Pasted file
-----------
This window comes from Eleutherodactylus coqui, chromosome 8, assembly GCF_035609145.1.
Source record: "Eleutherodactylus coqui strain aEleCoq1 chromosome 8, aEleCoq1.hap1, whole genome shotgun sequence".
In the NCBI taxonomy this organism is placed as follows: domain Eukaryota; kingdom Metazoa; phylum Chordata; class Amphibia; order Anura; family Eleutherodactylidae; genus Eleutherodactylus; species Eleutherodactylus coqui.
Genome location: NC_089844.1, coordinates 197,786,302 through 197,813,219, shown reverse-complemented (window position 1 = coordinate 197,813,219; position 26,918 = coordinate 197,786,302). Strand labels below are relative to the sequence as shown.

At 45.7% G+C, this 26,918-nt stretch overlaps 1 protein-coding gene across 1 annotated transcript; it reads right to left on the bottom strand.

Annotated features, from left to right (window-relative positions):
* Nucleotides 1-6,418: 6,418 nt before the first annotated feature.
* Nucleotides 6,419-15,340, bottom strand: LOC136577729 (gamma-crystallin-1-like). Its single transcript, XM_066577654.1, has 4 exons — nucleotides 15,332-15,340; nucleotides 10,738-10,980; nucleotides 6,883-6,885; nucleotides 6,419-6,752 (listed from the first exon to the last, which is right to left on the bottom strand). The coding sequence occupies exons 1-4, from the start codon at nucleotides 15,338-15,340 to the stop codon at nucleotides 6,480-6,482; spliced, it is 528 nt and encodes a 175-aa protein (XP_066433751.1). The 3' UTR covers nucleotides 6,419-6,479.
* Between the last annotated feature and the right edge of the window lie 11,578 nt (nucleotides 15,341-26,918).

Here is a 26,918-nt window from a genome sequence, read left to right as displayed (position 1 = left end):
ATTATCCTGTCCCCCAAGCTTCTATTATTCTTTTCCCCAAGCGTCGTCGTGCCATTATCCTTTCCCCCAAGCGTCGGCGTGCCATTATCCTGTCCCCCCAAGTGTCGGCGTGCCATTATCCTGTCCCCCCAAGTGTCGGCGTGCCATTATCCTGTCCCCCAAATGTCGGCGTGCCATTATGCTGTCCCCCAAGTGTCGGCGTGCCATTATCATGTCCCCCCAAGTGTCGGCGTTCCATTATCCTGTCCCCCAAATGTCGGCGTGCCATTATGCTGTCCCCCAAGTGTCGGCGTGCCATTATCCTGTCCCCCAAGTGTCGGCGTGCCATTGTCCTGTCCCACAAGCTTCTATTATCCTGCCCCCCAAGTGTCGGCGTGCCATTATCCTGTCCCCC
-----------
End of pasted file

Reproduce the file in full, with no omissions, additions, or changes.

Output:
This window comes from Eleutherodactylus coqui, chromosome 8, assembly GCF_035609145.1.
Source record: "Eleutherodactylus coqui strain aEleCoq1 chromosome 8, aEleCoq1.hap1, whole genome shotgun sequence".
In the NCBI taxonomy this organism is placed as follows: domain Eukaryota; kingdom Metazoa; phylum Chordata; class Amphibia; order Anura; family Eleutherodactylidae; genus Eleutherodactylus; species Eleutherodactylus coqui.
Genome location: NC_089844.1, coordinates 197,786,302 through 197,813,219, shown reverse-complemented (window position 1 = coordinate 197,813,219; position 26,918 = coordinate 197,786,302). Strand labels below are relative to the sequence as shown.

At 45.7% G+C, this 26,918-nt stretch overlaps 1 protein-coding gene across 1 annotated transcript; it reads right to left on the bottom strand.

Annotated features, from left to right (window-relative positions):
* Nucleotides 1-6,418: 6,418 nt before the first annotated feature.
* Nucleotides 6,419-15,340, bottom strand: LOC136577729 (gamma-crystallin-1-like). Its single transcript, XM_066577654.1, has 4 exons — nucleotides 15,332-15,340; nucleotides 10,738-10,980; nucleotides 6,883-6,885; nucleotides 6,419-6,752 (listed from the first exon to the last, which is right to left on the bottom strand). The coding sequence occupies exons 1-4, from the start codon at nucleotides 15,338-15,340 to the stop codon at nucleotides 6,480-6,482; spliced, it is 528 nt and encodes a 175-aa protein (XP_066433751.1). The 3' UTR covers nucleotides 6,419-6,479.
* Between the last annotated feature and the right edge of the window lie 11,578 nt (nucleotides 15,341-26,918).

Here is a 26,918-nt window from a genome sequence, read left to right as displayed (position 1 = left end):
ATTATCCTGTCCCCCAAGCTTCTATTATTCTTTTCCCCAAGCGTCGTCGTGCCATTATCCTTTCCCCCAAGCGTCGGCGTGCCATTATCCTGTCCCCCCAAGTGTCGGCGTGCCATTATCCTGTCCCCCCAAGTGTCGGCGTGCCATTATCCTGTCCCCCAAATGTCGGCGTGCCATTATGCTGTCCCCCAAGTGTCGGCGTGCCATTATCATGTCCCCCCAAGTGTCGGCGTTCCATTATCCTGTCCCCCAAATGTCGGCGTGCCATTATGCTGTCCCCCAAGTGTCGGCGTGCCATTATCCTGTCCCCCAAGTGTCGGCGTGCCATTGTCCTGTCCCACAAGCTTCTATTATCCTGCCCCCCAAGTGTCGGCGTGCCATTATCCTGTCCCCC